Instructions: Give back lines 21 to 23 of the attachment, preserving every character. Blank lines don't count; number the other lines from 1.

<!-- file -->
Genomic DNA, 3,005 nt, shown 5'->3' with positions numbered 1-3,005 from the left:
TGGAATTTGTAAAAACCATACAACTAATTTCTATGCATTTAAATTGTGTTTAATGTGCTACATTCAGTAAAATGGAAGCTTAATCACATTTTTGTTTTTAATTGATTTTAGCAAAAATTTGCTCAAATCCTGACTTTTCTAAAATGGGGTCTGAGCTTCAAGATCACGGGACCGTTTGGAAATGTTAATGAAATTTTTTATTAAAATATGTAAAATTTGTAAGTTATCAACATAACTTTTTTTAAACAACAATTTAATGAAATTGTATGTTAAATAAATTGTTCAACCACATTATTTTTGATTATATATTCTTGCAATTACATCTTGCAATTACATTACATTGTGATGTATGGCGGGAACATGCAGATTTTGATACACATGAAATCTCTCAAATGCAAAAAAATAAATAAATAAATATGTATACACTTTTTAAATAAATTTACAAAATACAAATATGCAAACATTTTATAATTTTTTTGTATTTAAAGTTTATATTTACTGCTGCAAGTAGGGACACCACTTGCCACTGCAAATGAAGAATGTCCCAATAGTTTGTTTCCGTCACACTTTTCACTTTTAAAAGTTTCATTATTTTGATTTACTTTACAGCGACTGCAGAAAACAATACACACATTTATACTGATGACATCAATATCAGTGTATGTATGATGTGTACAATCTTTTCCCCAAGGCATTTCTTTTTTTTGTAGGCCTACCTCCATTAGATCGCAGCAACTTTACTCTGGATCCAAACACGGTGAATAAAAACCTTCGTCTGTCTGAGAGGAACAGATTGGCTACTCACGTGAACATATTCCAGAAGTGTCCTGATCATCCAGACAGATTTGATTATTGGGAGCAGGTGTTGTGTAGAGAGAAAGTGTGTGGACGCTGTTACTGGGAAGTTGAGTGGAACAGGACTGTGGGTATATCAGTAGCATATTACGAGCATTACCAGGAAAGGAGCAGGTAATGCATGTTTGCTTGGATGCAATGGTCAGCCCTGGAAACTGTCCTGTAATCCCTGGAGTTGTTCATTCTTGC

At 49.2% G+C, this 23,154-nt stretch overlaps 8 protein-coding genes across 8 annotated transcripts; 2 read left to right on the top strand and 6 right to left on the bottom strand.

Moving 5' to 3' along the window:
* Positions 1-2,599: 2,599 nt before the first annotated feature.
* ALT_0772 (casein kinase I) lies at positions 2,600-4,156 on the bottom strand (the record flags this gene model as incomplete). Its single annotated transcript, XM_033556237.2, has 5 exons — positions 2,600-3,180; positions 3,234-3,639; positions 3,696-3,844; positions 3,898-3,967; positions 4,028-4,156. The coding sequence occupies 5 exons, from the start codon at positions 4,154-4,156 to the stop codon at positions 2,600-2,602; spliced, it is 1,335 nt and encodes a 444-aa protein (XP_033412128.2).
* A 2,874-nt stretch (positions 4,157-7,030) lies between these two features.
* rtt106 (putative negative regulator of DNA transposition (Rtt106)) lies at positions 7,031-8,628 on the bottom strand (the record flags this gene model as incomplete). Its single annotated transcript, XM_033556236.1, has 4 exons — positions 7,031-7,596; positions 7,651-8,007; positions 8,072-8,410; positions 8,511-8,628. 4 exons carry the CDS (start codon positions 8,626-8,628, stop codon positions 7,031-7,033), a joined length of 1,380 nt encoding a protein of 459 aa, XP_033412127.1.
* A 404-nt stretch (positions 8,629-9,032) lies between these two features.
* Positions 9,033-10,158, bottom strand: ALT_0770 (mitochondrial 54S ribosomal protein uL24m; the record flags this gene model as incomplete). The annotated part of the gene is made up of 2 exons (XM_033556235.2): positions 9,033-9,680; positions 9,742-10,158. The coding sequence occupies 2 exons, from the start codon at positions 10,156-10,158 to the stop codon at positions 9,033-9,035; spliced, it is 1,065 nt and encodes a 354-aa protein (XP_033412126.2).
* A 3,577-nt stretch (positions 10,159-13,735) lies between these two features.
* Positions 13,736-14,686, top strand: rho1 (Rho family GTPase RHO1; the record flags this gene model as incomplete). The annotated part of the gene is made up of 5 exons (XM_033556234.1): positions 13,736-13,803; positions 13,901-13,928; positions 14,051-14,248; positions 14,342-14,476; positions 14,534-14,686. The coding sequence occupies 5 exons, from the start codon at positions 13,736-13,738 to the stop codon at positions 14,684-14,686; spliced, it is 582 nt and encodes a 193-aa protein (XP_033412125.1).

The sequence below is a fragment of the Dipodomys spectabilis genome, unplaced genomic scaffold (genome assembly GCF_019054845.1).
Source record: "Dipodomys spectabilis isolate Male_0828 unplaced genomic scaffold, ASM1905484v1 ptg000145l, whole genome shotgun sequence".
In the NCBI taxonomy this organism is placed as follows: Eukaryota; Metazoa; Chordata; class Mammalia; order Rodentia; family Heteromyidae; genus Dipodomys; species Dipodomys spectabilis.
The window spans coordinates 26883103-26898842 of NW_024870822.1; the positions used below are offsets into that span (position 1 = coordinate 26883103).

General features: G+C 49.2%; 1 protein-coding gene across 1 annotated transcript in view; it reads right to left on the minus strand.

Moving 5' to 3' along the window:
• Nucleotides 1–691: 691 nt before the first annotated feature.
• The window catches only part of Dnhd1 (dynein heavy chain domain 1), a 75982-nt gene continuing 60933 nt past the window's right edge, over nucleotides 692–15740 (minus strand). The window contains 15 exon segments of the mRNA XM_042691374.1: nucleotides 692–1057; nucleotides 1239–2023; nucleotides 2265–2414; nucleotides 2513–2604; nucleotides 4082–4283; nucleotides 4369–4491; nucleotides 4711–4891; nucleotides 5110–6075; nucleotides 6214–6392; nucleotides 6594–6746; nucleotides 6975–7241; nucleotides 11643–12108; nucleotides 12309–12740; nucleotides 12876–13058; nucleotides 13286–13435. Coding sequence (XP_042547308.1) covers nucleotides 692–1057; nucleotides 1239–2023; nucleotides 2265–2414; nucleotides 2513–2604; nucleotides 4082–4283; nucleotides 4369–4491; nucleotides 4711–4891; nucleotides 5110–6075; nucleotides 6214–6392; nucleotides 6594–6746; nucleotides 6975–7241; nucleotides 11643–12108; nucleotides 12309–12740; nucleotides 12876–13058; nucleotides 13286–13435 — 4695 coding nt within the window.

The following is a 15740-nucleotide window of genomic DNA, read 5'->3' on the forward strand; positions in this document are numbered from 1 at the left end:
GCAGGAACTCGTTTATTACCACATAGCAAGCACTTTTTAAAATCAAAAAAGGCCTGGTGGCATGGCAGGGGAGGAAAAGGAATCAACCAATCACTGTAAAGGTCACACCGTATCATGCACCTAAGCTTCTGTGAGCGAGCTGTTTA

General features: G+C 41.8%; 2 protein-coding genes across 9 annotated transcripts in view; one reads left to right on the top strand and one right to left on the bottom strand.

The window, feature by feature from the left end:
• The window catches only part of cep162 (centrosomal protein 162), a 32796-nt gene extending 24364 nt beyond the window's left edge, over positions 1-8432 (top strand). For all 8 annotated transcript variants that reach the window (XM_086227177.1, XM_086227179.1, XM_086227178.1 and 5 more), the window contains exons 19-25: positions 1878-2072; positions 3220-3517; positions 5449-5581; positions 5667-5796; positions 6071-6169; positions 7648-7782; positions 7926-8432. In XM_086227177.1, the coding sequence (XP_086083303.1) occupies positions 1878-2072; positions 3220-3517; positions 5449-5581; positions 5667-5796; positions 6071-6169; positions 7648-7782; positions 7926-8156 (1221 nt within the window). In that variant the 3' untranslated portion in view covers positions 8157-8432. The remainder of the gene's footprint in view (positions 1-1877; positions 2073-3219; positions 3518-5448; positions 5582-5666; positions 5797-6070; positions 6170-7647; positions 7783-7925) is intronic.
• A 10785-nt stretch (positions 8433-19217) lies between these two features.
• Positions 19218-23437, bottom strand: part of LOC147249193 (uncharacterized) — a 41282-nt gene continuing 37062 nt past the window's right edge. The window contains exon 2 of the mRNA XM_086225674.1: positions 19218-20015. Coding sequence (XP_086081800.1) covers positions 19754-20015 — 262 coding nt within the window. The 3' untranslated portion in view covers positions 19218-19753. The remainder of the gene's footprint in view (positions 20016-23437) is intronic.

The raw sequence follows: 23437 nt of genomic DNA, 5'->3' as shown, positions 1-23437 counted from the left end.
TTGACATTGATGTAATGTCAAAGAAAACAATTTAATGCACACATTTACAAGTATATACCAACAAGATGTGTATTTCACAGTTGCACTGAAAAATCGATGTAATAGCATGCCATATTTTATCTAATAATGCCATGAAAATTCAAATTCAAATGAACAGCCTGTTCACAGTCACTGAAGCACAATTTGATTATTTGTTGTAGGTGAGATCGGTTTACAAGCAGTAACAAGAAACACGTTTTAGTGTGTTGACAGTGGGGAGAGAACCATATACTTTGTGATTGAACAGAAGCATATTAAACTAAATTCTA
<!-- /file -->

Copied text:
The following is a 15740-nucleotide window of genomic DNA, read 5'->3' on the forward strand; positions in this document are numbered from 1 at the left end:
GCAGGAACTCGTTTATTACCACATAGCAAGCACTTTTTAAAATCAAAAAAGGCCTGGTGGCATGGCAGGGGAGGAAAAGGAATCAACCAATCACTGTAAAGGTCACACCGTATCATGCACCTAAGCTTCTGTGAGCGAGCTGTTTA

General features: G+C 41.8%; 2 protein-coding genes across 9 annotated transcripts in view; one reads left to right on the top strand and one right to left on the bottom strand.